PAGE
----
Best Standalone Anime Without a Continuous Plot

Most anime features some kind of continuous plot line or several plots compressed into arcs. Midoriya wants to become a hero so you follow his training to become strong, which includes school festivals, training camps, and shadowing professional heroes. Ed wants to get his brother’s body back which requires him to become a state alchemist to investigate the tool to do so as well as do his actual job sometimes. You get the point? While a series can drift off into side stories, they always follow a plot line. Or rather, not always. There are some anime series that might have some sort of overall goal, but most of the episodes are self-contained stories that contribute to the growth of the world or the characters, but not always to the plot.




Comedy Anime Series That Feature Standalone Episodes

A large portion of comedy anime series are of an episodic nature without a continuous plot, much like its western cartoon cousins. These series have one goal – to make you laugh. As such, they don’t necessarily need detailed characters or stories to tell. Instead, they can do the most random things for comedy during their singular episode time slot.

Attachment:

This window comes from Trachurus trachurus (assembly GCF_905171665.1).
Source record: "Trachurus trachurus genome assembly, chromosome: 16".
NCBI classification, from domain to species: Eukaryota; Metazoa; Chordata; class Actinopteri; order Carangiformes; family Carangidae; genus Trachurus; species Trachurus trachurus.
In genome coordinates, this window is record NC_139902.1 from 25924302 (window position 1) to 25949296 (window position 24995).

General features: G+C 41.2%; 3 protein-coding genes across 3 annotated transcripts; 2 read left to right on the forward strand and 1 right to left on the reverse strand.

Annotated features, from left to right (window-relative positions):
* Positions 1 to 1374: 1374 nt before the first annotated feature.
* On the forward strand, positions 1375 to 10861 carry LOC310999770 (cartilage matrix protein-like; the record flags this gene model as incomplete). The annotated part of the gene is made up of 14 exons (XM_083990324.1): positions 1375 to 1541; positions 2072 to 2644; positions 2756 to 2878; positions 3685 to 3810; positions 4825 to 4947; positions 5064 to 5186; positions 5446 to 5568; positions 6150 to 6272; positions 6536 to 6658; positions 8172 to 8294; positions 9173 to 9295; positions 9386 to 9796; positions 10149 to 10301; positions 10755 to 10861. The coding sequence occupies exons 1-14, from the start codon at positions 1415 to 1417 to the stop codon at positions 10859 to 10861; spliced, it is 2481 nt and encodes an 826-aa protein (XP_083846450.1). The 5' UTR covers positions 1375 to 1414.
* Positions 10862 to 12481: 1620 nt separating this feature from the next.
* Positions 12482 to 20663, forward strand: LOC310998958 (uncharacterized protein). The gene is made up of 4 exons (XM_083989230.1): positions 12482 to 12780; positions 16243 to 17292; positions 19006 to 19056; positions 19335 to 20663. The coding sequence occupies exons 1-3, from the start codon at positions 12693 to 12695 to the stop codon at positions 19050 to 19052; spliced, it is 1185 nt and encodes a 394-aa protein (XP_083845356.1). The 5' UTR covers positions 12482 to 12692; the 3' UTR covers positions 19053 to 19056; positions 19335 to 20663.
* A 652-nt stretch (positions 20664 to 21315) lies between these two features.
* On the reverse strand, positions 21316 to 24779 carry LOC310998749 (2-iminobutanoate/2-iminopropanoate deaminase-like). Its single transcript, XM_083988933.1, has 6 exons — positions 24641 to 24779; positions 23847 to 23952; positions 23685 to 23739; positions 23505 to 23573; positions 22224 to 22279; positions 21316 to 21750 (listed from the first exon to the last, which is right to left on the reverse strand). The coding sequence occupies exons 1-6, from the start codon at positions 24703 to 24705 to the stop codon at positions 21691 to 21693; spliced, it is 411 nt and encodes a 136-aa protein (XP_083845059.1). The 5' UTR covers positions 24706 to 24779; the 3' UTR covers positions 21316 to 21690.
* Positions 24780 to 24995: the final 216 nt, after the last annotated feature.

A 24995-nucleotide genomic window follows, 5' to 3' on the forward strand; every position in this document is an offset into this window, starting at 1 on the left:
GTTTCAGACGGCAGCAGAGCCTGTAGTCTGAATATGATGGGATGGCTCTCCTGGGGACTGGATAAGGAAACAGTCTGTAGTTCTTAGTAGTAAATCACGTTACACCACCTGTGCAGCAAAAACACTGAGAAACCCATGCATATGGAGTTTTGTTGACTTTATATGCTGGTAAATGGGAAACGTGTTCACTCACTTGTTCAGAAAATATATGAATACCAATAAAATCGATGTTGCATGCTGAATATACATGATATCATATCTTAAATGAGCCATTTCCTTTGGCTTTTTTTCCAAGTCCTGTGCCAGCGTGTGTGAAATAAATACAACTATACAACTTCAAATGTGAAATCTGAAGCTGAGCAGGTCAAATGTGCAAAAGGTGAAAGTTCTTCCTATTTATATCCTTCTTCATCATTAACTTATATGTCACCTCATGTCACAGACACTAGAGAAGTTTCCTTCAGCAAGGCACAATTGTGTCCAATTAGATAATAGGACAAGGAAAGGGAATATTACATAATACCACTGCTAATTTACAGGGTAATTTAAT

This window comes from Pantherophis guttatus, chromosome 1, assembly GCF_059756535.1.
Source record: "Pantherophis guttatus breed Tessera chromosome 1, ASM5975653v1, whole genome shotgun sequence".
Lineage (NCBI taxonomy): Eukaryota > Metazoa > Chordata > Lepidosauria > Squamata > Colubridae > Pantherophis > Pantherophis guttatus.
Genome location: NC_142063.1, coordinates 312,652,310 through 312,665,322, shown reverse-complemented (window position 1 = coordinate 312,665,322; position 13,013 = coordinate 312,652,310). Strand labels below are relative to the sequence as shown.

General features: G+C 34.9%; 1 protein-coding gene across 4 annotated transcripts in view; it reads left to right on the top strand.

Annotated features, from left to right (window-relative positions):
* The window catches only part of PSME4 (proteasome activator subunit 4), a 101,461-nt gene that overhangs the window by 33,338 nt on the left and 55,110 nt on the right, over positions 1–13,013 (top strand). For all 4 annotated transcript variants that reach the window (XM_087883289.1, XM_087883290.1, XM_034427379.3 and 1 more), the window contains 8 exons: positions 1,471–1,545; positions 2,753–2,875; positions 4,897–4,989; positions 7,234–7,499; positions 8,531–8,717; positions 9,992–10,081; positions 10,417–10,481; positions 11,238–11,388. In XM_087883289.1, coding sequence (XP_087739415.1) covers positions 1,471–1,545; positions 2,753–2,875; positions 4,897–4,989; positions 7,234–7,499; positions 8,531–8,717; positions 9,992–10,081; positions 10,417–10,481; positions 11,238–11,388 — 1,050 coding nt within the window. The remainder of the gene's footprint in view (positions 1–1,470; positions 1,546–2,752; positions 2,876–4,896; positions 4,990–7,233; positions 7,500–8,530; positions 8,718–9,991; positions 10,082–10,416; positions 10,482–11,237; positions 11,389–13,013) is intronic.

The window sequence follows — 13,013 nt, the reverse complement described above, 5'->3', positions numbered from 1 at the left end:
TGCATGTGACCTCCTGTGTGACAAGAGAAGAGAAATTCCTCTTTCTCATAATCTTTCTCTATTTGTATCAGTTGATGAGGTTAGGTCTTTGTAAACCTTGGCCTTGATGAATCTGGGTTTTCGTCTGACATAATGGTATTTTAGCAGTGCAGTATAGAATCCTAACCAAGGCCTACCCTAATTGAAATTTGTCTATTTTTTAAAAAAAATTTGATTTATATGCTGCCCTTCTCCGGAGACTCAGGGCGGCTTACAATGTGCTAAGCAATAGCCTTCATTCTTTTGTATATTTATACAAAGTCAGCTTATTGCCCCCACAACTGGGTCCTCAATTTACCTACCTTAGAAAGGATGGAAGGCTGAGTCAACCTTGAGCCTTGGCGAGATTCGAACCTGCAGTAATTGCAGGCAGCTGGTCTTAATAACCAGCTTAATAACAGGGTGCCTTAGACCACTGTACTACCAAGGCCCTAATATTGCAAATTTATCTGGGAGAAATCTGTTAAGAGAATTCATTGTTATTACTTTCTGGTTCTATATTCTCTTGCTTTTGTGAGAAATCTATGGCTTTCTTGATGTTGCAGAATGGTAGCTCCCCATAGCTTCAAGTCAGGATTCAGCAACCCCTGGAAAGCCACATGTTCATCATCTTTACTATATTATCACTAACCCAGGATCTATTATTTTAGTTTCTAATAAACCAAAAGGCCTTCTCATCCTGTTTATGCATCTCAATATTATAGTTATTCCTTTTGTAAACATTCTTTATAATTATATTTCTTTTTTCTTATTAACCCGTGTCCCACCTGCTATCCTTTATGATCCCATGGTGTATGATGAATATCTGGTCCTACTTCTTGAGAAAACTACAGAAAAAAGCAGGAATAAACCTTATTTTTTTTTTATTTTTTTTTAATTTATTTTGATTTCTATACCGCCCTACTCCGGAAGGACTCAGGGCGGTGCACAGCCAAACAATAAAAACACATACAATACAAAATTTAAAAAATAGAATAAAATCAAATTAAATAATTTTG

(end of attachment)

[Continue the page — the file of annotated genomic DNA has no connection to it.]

We could most definitely stretch this list to the bursting point by adding all these comedy series as single entries, but it would really just being saying the same thing a dozen different ways. Instead of doing that, here’s a list of many good standalone pure comedy anime series without any serious plot.

NichijouSchool RumbleMr. OsomatsuAzumanga DaiohDaily Lives of High School BoysLucky StarGhost Stories (Though it is only a comedy if you watch the dub)Sket DanceGintamaPop Team Epic

Just wanted to get that out of the way. Now for the rest.

Cowboy Bebop

This is easily the most famous one and one of the reasons that Cowboy Bebop is so easy for non-anime fans to jump into. It has the standalone episode nature of western cartoons, but of a serious tone most of the time. Regardless, the plot of Cowboy Bebop is there, but rather it is character stories. Each character has their own plotline that is followed, but there is no overall plot for the bebop crew as a whole. Furthermore, some episodes are just there to tell stories that are interesting or comical.

Samurai Champloo

In a similar vein, as it was made by the same director, Samurai Champloo does actually have more of an overall goal – get Fuu to the samurai that smells of sunflowers. Yet, getting there isn’t a series of hurdles to overcome, but rather it is a series of adventures to have. Sometimes it is an eating contest. Sometimes it is getting high from burning weed fields. On occasion, the plot of the episode focuses on the past of the characters coming back to bite them. Only in the very beginning and the very end does it focus on that overall plot, if one can even consider it that. You could say it is just Fuu’s character plot rather than the plot of the series.

Mushishi